AV-arkki 1: Huber & Saarikko

Anticolonialist, antiracist and communal practices are present in this retrospective screening, which is a cross-section of the different projects by the artist couple Sasha Huber and Petri Saarikko. No geoblocks.

NOTE! Single screening ticket is valid for 24 hours after the purchase.

Language: EngDuration: 61 min

  • Online 10.–21.3.

  • karttaikoni FesthomeTV

  • valuuttaikoni 5

  • ikärajaikoni 16

NOTE! Single screening ticket is valid for 24 hours after the purchase.


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Sasha Huber | Finland, United States 2010 | Experimental, Fiction | 10 min

I love JaNY’ is a portrait of Jany Tomba, the artistʼs aunt, who at an early age, in the 1960s, experienced what it is like to emigrate with her family from the dictatorship in Haiti to New York. Ever since Sasha was a child, she has been fascinated and inspired by Jany’s life. Huber was curious to find out what expectations and dreams Jany had, and how the various incidents in her life led her into a career that she knew almost nothing about – that of a successful, ʻearly-generationʼ black fashion model, spending over 25 years with the Ford modeling agency.


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Sasha Huber | Finland 2011 | Experimental, Documentary | 7 min

Haïti Chérie is a respond to the 2010 earthquake in Haiti. A few weeks after the catastrophe Huber carries out a performance over the snowy, seemingly endless, frozen sea in Finland, waters carrying on to reach the coasts of Haiti. Snow angels drawn by Huber’s body symbolize sorrow and lives lost, but also solidarity and hope.


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Sasha Huber | Finland, Brazil 2010 | Experimental, Documentary | 4 min

In the Louis Who? What you should know about Louis Agassiz, the viewer is confronted by the history of colonialism and oppression as created by Louis Agassiz. Like a messenger from times past, Sasha Huber enters the picture on a gleaming black horse, telling the passers-by of Praça Agassiz, in the suburbs of Rio, about the person who gave the square its name: “Scientist, naturalist, glaciologist, influential racist, pioneering thinker of apartheid…”


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Sasha Huber | Switzerland, Finland 2008 | Experimental, Documentary | 5 min

In the work Rentyhorn, Huber renames a mountain that has been known by the name of an influential Swiss-born naturalist and racist from the late 1800s’, Louis Agassiz. The mountain’s new name Rentyhorn commemorates Renty, a slave who Agassiz ordered to be photographed on a South Carolina plantation “to prove the inferiority of the black race”.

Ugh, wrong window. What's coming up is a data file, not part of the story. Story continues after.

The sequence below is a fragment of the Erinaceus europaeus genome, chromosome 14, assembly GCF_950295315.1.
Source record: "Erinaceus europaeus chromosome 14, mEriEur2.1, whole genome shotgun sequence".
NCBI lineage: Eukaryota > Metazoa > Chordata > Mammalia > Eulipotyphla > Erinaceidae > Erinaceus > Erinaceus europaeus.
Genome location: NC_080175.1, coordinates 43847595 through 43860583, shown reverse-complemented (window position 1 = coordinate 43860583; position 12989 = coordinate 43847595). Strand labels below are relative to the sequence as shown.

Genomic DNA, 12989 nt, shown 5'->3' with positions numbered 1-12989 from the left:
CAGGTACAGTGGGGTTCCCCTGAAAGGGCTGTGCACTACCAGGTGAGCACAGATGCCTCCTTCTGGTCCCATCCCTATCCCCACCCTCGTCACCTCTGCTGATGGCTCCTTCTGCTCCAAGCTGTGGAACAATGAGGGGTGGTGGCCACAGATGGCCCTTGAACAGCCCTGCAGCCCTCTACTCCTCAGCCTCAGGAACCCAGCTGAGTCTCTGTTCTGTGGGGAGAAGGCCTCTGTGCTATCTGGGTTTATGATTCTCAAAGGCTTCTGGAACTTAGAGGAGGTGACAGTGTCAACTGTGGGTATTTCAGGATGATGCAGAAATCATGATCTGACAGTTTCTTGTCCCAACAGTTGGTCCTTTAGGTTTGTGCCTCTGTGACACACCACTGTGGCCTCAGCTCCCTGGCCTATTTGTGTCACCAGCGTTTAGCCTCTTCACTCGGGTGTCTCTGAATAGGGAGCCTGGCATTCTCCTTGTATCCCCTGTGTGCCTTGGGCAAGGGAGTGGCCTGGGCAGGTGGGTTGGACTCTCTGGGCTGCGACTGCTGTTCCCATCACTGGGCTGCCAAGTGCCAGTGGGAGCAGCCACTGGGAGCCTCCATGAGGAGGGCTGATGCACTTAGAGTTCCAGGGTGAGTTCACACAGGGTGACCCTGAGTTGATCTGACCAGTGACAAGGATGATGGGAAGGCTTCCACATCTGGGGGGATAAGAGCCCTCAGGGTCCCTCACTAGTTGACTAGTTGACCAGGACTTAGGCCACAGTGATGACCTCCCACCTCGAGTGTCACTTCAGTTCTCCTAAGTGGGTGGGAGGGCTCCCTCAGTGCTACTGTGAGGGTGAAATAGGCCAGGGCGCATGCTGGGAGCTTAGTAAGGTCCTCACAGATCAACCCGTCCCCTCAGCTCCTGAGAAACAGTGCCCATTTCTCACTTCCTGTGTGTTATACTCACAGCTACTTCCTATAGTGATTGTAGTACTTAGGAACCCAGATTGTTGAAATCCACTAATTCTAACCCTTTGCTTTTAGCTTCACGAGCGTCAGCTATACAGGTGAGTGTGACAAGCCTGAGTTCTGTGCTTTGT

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Sasha Huber | New Zealand, Finland 2015 | Experimental, Documentary | 6 min

Huber travels with a greenstone carver Jeff Mahuika (Kati Mahaki, Poutini Kai Tahu) to the site, between Kā Roimata a Hine Hukatere (Franz Josef Glacier) and Te Moeka o Tuawe (Fox Glacier) at Te Waipounamu (South Island) of New Zealand. On location Mr Mahuika offered a karakia blessing to symbolically un-name the glacier of its association with Agassiz and his racism.


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Sasha Huber, Petri Saarikko | Australia, Finland 2015 | Experimental, Documentary | 15 min

The Australian edition of Remedies casted Mildura natives to contribute eucalyptus tree related unwritten narratives and oral histories for an individual and collective portraiture. Earth bound clay object-action cements the liminal stories and realities around the complex legacy of postcolonial wake into a collective stem. The project was conceived by the Finnish-Swiss artist duo Sasha Huber and Petri Saarikko and consisted of a series of filmed sessions around Mildura. During each session, participants were invited to share eucalyptus tree related remedies, these were choreographed and edited into an installation piece.


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Sasha Huber, Petri Saarikko | New Zealand, Finland 2016 | Experimental, Fiction | 6 min

There is a long tradition for various methods for healing – the individual, the collective, society or nature. Artists Huber and Saarikko choreographed this performance or video action during a residency in Wellington, New Zealand, much inspired by the local Maori culture, but also by the imminent threat of nature – earthquake and tsunami – against a city which is located on the very edge of a potential disaster. The participants of the collective performance are also co-authors of the work.


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Sasha Huber, Petri Saarikko | Finland, United States 2017 | Experimental, Fiction | 8 min

Black Lives Matter is a performance about police brutality faced predominately by African-American population due to deep rooted racism. The performance depicts a fictitious police officer writing uncountable times Black Lives Matter on a chalkboard wall as a form of non-violent penalty.

Check out the interview with Sasha Huber & Petri Saarikko made by Mediastadi students.